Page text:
SAN DIEGO, Feb. 6, 2012 /PRNewswire/ -- Neurelis, Inc. today announced that the United States Food and Drug Administration (FDA) has cleared an Investigational New Drug application (IND) to commence clinical trials advancing the development of NRL-1 for the treatment of acute breakthrough seizures. Following initial pre-IND discussions with FDA in late 2011, Neurelis filed the IND based upon the encouraging human pharmacokinetic results seen when comparing absolute bioavailability of NRL-1 relative to intravenous diazepam administration in healthy subjects. In the IND submission, Neurelis formalized plans for the remaining clinical and non-clinical requirements that FDA agreed to in the pre-IND discussions which will support the submission for marketing approval.
"We are encouraged with our interactions with the FDA and the formalization of our development plan for NRL-1. The acceptance of the IND is a significant step in advancing the development of this important therapy," stated David F. Hale, Chairman of Neurelis. "We believe that NRL-1 has demonstrated a pharmacokinetic profile and bioavailability which has not been seen with previous attempts at the intranasal delivery of benzodiazepines. With the successful development of NRL-1 and approval from the FDA and other regulatory agencies, we look forward to making this product available to those patients who have epilepsy and suffer from acute repetitive seizures."
NRL-1 (intranasal diazepam) is a proprietary formulation of diazepam delivered via a commercially available nasal sprayer. It is being developed for the management of patients who require intermittent use of diazepam to control bouts of acute repetitive seizure activity. There are over 2.7 million people with epilepsy in the United States with approximately 200,000 new patients diagnosed each year. It is estimated that between 30% to 40% of these patients are uncontrolled on oral therapy and are at-risk for acute breakthrough seizures. Studies have shown that prolonged or repetitive seizures can cause neurological damage and dramatically increase the risk of changes in neuropsychological function or even death.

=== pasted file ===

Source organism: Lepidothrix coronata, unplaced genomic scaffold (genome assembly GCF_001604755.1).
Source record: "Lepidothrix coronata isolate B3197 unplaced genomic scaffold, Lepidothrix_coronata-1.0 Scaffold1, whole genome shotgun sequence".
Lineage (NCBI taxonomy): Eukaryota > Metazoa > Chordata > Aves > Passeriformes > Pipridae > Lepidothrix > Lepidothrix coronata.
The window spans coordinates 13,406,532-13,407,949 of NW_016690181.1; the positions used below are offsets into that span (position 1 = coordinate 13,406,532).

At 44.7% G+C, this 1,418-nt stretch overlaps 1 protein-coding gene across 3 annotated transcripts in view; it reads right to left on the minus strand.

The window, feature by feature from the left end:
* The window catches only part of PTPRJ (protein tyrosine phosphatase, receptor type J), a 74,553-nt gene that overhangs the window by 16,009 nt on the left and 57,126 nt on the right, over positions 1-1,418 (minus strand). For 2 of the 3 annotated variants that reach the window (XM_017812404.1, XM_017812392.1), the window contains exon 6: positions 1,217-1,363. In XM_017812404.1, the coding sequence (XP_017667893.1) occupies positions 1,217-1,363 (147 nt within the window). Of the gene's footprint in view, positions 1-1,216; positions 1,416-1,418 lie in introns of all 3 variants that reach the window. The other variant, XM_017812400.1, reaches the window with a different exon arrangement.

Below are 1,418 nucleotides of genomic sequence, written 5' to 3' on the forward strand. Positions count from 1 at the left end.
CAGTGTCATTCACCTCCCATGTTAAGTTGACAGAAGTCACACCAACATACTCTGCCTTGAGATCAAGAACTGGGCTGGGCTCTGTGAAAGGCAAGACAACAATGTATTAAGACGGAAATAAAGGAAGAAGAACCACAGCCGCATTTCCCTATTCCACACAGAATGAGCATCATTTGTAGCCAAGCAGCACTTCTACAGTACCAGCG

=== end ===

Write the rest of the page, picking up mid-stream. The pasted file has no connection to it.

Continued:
Presently, the only product approved for the treatment of acute repetitive seizures outside of the hospital setting, is a rectally administered formulation of diazepam called Diastat®. Because of its rectal mode of administration, Diastat® has been primarily relegated to use in younger pediatric patients (usually less than 10 years of age). The majority of patients with acute repetitive seizures; however, are currently seen in emergency rooms and treated with intravenous benzodiazepines. Most of these patients are admitted to the hospital. This represents a significant component of the estimated $15 billion annual economic burden on the system to treat epilepsy in the U.S. Intranasal diazepam would provide a more convenient alternative to either rectal administration of Diastat® or the need to visit the emergency room for intravenous administration of drugs.
Neurelis, Inc. is a San Diego-based specialty pharmaceutical company organized to license, develop, and commercialize product candidates for epilepsy and the broader central nervous system ("CNS") market. Neurelis leverages expertise in the development and commercialization of CNS compounds and strong relationships with leading researchers and clinicians in these markets to advance unique product candidates to address significant unmet medical needs.
Contact: David F. Hale
SOURCE Neurelis, Inc.